Psalm 37:4 is a great but often misunderstood verse: “Delight yourselves in the LORD and he will give you the desires of your heart.” Some people take this to mean that God will give us whatever we think we want. But the key part is “delight yourself in God.” When we delight in the Lord He often changes our heart’s desires to what most honors Him, then grants them to us. It’s not that we always get what we want, but that He teaches us to value and even want what He—in His sovereign and loving plan—gives us.
As we contemplate God, and ponder who He is, we will want what He wants. The desire of our hearts will be to hear Him say to us, “Well done.” And when that day comes, He will flood us with more joy than we can imagine. He will say, “Enter into the joy of your master” (Matthew 25:21, 23).
But we don’t have to wait until we die to know how He wants us to live! He commands us, for His glory and our good, to delight in Him not just in Heaven forever, but also on this present earth, here and now.
To delight in God is to be happy with Him and in Him. To do that, we must cultivate our relationship with Him just as we do with other people by spending time with Him, bowing our knee before Him as our Lord, and also spending time with Him as our friend. That’s how we get to know Him, by learning and meditating daily on what’s true about Him. (I recommend these great books: Knowing God by J. I. Packer, The Knowledge of the Holy by A.W. Tozer, and Trusting God by Jerry Bridges.)
In Bible study it’s always helpful to think about what the text says in contrast to what it does not say. It says, “Delight yourself in the Lord.” It doesn’t say, “Sit there and wait for the Lord to come and delight you.”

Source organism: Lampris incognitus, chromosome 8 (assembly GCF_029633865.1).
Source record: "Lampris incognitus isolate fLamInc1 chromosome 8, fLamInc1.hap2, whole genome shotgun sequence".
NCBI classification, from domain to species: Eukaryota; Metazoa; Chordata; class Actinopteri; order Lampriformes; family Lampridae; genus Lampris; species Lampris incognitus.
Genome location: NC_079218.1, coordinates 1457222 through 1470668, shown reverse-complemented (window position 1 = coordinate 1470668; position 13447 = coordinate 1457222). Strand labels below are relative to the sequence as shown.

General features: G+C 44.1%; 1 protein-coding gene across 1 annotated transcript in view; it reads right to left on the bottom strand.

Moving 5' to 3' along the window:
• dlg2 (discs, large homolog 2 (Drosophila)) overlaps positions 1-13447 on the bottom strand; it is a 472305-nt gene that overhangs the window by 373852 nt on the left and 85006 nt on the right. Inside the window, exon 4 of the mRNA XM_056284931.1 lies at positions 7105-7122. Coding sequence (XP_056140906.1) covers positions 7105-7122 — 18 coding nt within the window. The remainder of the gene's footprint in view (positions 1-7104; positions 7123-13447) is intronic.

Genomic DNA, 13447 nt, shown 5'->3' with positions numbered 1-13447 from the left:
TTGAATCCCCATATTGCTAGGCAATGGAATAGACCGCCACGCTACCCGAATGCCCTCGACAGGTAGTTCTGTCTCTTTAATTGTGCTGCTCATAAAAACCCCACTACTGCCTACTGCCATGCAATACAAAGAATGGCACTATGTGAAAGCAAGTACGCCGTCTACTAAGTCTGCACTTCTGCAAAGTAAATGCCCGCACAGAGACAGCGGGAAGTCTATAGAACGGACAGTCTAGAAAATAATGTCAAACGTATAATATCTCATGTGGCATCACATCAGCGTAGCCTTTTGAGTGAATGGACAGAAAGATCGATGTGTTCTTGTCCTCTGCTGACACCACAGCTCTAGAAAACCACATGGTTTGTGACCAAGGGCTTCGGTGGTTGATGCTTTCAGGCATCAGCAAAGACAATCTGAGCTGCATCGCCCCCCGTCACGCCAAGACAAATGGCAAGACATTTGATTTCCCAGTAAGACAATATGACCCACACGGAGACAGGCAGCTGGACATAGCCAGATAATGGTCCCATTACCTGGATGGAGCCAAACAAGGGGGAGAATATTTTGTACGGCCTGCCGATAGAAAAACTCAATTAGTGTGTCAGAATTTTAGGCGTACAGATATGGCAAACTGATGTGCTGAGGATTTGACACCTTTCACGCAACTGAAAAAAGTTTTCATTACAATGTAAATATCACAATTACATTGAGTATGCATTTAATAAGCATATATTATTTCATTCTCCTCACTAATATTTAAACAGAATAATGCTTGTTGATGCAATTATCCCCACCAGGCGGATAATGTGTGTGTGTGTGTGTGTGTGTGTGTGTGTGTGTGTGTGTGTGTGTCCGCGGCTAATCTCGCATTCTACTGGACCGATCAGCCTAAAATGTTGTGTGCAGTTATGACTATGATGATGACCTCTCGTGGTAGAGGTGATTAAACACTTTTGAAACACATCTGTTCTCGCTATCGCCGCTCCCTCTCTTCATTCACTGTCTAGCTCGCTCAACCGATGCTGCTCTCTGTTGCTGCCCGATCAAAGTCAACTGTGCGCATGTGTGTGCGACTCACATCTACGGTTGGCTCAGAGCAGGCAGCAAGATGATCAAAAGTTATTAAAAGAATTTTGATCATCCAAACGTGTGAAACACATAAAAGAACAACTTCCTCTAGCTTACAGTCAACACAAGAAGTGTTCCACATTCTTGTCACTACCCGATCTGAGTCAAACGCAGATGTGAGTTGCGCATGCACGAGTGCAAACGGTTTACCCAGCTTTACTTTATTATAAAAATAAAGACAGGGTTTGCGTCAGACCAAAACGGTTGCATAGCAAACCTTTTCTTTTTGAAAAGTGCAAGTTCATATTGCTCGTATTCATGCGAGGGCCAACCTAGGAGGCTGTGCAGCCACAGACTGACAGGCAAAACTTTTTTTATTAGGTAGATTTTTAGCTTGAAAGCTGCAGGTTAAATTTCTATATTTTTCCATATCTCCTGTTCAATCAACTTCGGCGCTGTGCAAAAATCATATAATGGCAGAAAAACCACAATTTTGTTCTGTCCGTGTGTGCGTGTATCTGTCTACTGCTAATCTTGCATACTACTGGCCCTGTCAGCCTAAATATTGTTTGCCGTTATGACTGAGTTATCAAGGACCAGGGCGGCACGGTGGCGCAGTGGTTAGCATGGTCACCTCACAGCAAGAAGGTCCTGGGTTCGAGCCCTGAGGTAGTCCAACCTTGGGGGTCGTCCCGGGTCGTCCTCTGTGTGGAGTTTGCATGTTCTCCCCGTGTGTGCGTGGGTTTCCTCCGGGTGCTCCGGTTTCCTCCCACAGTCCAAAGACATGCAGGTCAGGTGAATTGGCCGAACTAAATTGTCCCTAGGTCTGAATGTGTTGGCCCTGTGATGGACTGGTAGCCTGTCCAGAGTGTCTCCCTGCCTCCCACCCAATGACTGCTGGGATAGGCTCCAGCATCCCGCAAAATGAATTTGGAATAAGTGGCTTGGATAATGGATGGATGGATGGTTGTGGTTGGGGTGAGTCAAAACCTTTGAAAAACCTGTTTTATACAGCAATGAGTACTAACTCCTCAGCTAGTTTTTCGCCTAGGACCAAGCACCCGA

It’s active, not passive. God doesn’t spoon-feed us His pleasures; we need to go to His banquet, reach out our hands, and select that delicious cuisine. As surely as it’s our responsibility to put good food in our mouths, it’s our responsibility to move our bodies to open His Word and move our minds toward God, and to seek to delight in Him!
While it’s true that God and His Word are nourishing, just knowing that won’t bring us to the table. We need to turn from our self-preoccupied thoughts and instead seek to cultivate our appetite for God: “Taste and see that the Lord is good. How happy is the man who takes refuge in Him!”(Psalm 34:8, HCSB).When I contemplate Christ—when I meditate on His unfathomable love and grace—I lose myself in Him instead of in my hurts and disappointments and fears. When He’s the center of my thinking, before I know it, I’m happy.
Here’s the Good News Translation’s rendering of Psalm 37:4: “Seek your happiness in the Lord, and he will give you your heart’s desire.” This corresponds to the words of Jesus: “Seek the Kingdom of God above all else, and live righteously, and he will give you everything you need” (Matthew 6:33, NLT).
Augustine said, “Love God and do as you please.” At first this sounds shocking, but it fits perfectly with “Delight yourself in the Lord and he will grant you the desires of your heart.” When we find our happiness in God, we will naturally want to do what pleases Him. But it’s up to us to go to Him and ask for His help and empowerment to delight in Him.
God placed just one restriction on Adam and Eve in Eden, and when they disregarded it, the universe unraveled. On the New Earth, that test will no longer be before us. God’s law, the expression of His attributes, will be written on our hearts (Hebrews 8:10). No rules will be needed, for our hearts will be given over to God. We will always delight ourselves in the Lord and He will always give us the desires of our hearts.
Whatever we want will be exactly what He wants for us. What we should do will at last be identical with what we want to do. On God’s New Earth there will never by any difference between duty and delight!
But we don’t have to wait, and we dare not, to discover this. Let’s delight ourselves in Him so that we can enter into His happiness now, not just after we die.
Browse more resources on the topic of happiness, and see Randy’s related books, including Happiness.